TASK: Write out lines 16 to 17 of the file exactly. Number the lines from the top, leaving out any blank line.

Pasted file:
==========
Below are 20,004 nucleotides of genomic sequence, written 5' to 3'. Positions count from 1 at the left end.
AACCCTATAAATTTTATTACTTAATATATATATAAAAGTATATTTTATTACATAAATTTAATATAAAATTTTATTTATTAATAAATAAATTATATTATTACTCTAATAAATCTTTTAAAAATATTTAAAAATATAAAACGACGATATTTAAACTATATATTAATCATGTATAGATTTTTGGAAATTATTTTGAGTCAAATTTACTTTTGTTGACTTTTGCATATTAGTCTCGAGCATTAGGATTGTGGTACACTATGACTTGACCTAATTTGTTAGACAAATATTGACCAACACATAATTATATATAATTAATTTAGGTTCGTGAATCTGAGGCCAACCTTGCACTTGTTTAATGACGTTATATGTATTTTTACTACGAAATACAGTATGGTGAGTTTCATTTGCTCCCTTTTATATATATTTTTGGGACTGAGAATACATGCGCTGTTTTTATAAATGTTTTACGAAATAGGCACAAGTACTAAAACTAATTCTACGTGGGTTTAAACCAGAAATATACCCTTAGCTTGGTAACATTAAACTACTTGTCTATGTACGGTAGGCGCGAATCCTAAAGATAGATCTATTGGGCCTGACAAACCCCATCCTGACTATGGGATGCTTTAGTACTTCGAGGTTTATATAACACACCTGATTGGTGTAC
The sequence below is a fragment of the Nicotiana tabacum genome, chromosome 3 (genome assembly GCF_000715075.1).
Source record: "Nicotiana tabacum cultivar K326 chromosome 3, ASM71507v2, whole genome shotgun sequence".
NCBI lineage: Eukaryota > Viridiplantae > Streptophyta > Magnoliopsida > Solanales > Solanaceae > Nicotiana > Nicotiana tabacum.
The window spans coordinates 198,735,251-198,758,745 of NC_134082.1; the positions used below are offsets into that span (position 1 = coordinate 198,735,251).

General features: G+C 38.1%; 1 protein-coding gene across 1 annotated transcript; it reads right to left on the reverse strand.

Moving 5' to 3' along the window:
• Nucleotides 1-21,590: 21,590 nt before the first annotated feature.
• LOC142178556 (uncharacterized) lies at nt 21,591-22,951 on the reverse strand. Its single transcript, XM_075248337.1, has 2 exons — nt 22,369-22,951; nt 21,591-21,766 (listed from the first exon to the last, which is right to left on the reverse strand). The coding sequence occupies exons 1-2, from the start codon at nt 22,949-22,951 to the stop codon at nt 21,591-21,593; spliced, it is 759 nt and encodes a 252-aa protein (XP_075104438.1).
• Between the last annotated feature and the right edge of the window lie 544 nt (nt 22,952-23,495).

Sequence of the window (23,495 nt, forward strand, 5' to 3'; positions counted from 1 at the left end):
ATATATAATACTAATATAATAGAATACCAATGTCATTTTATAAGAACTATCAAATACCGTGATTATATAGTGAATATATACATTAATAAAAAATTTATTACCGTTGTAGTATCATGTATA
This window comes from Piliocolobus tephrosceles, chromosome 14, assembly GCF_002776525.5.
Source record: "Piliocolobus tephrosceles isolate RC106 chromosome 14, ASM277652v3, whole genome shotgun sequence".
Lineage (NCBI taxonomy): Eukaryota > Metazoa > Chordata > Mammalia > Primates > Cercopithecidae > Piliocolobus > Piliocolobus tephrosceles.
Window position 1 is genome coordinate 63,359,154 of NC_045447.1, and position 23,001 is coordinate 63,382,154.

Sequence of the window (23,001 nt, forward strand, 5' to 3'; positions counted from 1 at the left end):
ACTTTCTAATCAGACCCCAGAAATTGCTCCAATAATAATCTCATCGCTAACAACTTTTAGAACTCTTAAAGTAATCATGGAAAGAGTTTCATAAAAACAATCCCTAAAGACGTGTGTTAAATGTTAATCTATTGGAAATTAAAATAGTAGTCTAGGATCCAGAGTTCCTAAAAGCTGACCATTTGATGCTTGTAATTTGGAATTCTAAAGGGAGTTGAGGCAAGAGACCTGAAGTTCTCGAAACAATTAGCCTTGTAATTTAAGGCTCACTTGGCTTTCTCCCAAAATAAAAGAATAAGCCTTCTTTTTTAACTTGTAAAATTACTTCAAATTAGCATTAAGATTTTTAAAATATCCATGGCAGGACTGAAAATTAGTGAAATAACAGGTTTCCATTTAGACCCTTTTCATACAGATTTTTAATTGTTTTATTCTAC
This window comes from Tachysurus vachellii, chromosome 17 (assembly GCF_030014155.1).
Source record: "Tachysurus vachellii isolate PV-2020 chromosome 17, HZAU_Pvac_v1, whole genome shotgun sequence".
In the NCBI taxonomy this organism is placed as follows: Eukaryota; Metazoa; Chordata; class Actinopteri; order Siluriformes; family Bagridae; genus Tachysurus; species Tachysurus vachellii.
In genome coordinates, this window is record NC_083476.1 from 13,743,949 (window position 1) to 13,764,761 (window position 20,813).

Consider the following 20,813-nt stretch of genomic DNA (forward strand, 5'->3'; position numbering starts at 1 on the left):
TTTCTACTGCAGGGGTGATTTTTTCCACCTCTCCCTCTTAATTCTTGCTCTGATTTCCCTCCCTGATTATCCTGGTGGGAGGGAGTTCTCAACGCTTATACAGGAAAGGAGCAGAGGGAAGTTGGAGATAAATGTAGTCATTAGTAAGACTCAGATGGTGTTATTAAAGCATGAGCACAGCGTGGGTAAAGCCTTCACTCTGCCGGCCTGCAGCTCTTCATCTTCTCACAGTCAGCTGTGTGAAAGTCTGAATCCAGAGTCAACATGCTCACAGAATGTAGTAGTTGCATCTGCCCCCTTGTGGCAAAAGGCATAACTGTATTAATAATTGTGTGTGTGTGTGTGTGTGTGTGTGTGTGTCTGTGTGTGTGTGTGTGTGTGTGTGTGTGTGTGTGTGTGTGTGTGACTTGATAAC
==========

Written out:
Lineage (NCBI taxonomy): Eukaryota > Metazoa > Chordata > Mammalia > Primates > Cercopithecidae > Piliocolobus > Piliocolobus tephrosceles.
Window position 1 is genome coordinate 63,359,154 of NC_045447.1, and position 23,001 is coordinate 63,382,154.